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Did the Romans Have a Better Quality of Life?
Three weeks ago I had the pleasure in participating in our company’s first alumni event called All Roads Lead to Rome. Who would have thought that an idea born in stupor that was created by too much whisky in the highlands of Ethiopia, would actually work? But there we were, 24 alumni from our different tours and years, drinking good Italian wine, eating way too much pasta and pizza, laughing and reminiscing and yes even cycling.
I have been to Rome before but nothing can compare to seeing Rome from a seat of a bicycle with passionate Italian guides explaining every structure (ok, only the ones that are at least 500 years old) and literally cycling on a road built 2000 years ago. For those of you, who like me, have not realized before, the Romans built the most extensive road work that was ever built or at least until the second half of 20th century. The Roman road system spanned more than 400,000 km of roads, including over 80,500 km of paved roads.
photo courtesy of Adrien and Wikimedia Commons
Just to give you a perspective, the Roman road network is more than the Tour d’Afrique (12,000km), Silk Route (12,150km ), Vuelta SudAmericana (11,000km), Orient Express (4,000km) TransEuropa (6,250km) the Indian Adventure (4,350km), and the Bamboo Road (7,950km) combined. That is more paved roads than twice the 7Epics.
All this was done without any heavy machinery, but I would imagine with the help of millions of slaves or should I say the road was built on the backs of millions of slaves.
The particular section on which we cycled for a few km is called Via Apia named after the Roman counselor who had it built.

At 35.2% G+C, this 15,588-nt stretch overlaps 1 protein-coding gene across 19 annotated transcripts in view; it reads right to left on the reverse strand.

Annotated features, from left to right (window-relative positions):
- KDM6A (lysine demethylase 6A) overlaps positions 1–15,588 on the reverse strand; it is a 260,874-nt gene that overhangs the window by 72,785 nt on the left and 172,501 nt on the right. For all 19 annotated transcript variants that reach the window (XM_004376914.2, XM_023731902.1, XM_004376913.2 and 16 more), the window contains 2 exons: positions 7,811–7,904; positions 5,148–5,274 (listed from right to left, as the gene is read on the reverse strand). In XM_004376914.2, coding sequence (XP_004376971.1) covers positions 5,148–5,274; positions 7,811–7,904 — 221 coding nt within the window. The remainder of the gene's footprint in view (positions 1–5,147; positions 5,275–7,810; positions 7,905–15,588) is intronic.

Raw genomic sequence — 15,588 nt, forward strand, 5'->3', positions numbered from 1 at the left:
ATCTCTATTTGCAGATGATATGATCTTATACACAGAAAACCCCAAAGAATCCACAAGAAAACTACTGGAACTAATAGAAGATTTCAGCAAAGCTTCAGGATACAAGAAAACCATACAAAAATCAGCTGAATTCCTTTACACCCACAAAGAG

photo courtesy Kleuske and Wikimedia commons
This is also the section where every few hundred feet the Romans crucified the remnants of Spartacus’ slave army, last 5,000 slaves. This was done as a message to others – “do not mess with the Roman Empire”.
Humanity has advanced since; empires no longer crucify rebels but in some other ways the Romans were much more advanced than we are in modern times. And this is where it gets really interesting.
Roman law and tradition forbade the use of vehicles in urban areas, except in certain cases. And you may be surprised they had a collection of them, such as carrus (car) of two horses called a biga; of three horses, a triga; and of four horses a quadriga. And of course the famous chariots. The tires were made of iron.
The Lex Iulia Municipalis (I think this means municipal law) restricted commercial carts to night-time access to the city within the walls, and within a mile outside the walls. And so though I do not have any nostalgia for the Old Roman Empire, I do wonder how could these uncivilized ‘savages’ had more sense about keeping good quality of life in the cities than our ‘modern’ educated political leadership.
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